This “comfort zone” problem doesn’t just apply to an attorney’s legal skill set. Interpersonal skills can come into play as well. For example, if an attorney accepts a confrontational individual as a client but at the same time lacks the skill set to effectively work with such clients, this attorney is walking into a problem of his own creation. Understand that no one gets along well with everyone. Sometimes two individuals simply are not going to be able to work well together. When thinking about accepting a new matter, consider the individual in addition to their matter and accept the fact that there are going to be certain types of individuals with whom you will not work well. That’s ok. Learn to identify potential problem situations and develop a respectful way to say no when these situations arise.
In spite of a recognition that perhaps a “no” is called for, from time to time attorneys will continue to make the decision to accept a problem client and they will try to justify the decision by expressing a desire to help someone out, to do a good deed. Given this reality, the final advice that I can share if you do find yourself feeling similarly is this. Document everything. For example, based upon faith and trust in personal relationships with family friends or extended family members, it is easy to assume everyone is on the same page. Don’t get overly comfortable here. Again, friends and family do sue. While the normal course of documentation, such as fee agreements, may not be deemed necessary, thorough documentation of the decision-making process certainly is. Similarly, confrontational or demanding clients are not to be avoided just because they are difficult to interact with. Here one must be extra diligent in keeping these clients apprised of the status of their matter by thoroughly documenting all interactions and decisions to include keeping all substantive email that has been exchanged. Why? Because if at some later point you become involved in the classic attorney’s word verses client’s word battle, absent supporting documentation, you will likely lose that one. Now think about it, if any client is going to start the “he said, she said” battle, it’s going to be the confrontational or demanding client. Don’t get caught off guard.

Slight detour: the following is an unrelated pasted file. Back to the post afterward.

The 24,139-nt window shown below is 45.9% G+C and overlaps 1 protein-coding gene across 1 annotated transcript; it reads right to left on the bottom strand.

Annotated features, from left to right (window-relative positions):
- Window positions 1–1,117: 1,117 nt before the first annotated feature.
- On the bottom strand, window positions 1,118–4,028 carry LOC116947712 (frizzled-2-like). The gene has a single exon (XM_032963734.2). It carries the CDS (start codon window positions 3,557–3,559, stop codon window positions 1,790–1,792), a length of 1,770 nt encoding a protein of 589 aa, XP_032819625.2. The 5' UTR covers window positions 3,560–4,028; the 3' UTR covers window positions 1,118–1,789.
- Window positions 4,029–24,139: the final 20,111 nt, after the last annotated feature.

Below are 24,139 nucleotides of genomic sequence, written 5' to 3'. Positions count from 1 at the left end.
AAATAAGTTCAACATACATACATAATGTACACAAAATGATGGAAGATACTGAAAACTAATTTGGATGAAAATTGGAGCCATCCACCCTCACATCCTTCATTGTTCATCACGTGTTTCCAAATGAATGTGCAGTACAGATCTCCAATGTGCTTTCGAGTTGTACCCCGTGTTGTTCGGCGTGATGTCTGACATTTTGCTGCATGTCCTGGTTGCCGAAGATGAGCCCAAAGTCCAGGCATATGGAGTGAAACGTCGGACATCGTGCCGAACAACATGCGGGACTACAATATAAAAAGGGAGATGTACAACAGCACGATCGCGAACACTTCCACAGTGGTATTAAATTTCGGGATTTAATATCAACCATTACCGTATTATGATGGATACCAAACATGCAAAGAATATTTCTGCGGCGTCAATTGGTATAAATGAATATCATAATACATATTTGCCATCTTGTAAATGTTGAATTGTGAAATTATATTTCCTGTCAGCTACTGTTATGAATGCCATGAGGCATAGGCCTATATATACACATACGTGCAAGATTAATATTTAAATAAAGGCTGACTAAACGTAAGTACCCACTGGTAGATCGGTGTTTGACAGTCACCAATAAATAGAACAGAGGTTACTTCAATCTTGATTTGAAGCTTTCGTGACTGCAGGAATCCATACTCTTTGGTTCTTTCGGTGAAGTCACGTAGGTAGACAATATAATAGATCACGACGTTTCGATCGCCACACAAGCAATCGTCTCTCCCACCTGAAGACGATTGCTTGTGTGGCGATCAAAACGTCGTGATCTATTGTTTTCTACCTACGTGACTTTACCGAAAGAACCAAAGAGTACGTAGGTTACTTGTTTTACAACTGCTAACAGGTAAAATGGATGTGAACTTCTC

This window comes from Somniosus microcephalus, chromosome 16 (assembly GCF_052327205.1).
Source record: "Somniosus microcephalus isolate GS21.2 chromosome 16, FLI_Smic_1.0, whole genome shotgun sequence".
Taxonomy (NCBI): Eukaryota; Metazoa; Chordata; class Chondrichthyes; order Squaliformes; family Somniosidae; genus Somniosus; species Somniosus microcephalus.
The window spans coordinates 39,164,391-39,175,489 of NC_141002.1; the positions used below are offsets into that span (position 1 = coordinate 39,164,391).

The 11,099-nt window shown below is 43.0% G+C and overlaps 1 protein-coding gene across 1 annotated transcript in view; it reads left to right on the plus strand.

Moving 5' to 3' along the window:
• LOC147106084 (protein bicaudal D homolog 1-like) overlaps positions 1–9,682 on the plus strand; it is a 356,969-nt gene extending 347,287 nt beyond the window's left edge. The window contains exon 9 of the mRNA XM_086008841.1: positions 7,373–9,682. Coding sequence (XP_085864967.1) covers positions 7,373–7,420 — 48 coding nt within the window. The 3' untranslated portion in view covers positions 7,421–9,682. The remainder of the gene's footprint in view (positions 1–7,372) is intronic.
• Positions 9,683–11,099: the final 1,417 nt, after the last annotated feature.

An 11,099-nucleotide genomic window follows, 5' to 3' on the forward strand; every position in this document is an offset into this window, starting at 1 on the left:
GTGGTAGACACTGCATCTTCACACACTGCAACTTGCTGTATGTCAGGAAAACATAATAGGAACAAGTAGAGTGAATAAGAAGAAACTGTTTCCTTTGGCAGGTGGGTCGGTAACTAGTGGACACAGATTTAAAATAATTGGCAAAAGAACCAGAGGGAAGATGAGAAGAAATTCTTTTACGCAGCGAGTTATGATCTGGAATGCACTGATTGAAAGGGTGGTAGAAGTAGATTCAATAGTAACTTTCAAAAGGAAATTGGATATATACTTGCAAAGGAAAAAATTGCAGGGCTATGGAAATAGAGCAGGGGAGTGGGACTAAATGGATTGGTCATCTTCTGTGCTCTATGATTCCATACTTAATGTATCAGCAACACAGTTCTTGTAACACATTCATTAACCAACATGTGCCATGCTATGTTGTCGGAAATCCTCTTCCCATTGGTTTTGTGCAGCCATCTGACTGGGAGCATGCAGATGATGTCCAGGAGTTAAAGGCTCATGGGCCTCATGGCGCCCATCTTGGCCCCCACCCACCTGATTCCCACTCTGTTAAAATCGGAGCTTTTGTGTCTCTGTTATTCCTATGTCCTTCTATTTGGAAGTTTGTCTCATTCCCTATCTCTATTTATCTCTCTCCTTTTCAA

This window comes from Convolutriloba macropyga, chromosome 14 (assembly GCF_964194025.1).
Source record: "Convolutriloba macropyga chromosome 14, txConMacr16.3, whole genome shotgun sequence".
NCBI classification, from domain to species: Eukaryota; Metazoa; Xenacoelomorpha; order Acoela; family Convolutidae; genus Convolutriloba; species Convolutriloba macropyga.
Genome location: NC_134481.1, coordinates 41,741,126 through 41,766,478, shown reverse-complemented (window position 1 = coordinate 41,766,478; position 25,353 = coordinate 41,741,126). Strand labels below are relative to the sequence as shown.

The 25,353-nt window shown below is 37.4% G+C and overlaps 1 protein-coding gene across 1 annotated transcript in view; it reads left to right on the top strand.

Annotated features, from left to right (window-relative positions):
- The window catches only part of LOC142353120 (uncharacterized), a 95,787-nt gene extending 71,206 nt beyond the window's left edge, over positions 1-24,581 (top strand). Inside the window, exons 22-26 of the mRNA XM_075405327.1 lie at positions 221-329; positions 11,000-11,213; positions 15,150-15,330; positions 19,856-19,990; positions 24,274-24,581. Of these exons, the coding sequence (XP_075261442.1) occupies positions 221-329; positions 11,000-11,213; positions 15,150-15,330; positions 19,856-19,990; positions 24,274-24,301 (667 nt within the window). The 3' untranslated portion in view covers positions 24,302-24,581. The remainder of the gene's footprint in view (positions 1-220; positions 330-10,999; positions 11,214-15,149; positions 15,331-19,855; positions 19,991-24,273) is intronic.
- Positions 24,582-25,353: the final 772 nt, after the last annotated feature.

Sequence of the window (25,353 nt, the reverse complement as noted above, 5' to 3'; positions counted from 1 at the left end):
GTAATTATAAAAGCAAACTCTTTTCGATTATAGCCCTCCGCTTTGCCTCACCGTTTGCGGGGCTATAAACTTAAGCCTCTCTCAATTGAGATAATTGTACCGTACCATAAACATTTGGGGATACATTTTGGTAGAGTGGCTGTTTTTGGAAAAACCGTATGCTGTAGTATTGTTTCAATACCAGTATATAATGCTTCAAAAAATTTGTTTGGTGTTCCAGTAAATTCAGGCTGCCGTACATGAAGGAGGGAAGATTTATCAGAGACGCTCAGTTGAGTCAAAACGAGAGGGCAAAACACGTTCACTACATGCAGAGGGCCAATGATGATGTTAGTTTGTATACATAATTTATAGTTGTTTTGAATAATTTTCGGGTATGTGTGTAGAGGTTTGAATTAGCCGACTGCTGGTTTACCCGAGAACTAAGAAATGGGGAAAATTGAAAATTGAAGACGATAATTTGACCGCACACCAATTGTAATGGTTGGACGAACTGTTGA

My intention in writing this article is not to try to convince you to never do a good deed for someone else. I will readily acknowledge that many, if not most, good deeds turn out just fine. Someone who really needed the assistance of an attorney received that valuable help and that’s a good thing; but as the above demonstrates, sometimes things do spin out of control in unanticipated ways and perhaps the insights shared may help prevent something similar from happening to you. I have no problem with you making a decision to go ahead and do a good deed as long as you remember to be intentional and smart about it.
ALPS Risk Manager Mark Bassingthwaighte, Esq. has conducted over 1,000 law firm risk management assessment visits, presented numerous continuing legal education seminars throughout the United States, and written extensively on risk management and technology. Check out Mark’s recent seminars to assist you with your solo practice by visiting our on-demand CLE library at alps.inreachce.com. Mark can be contacted at: email@example.com.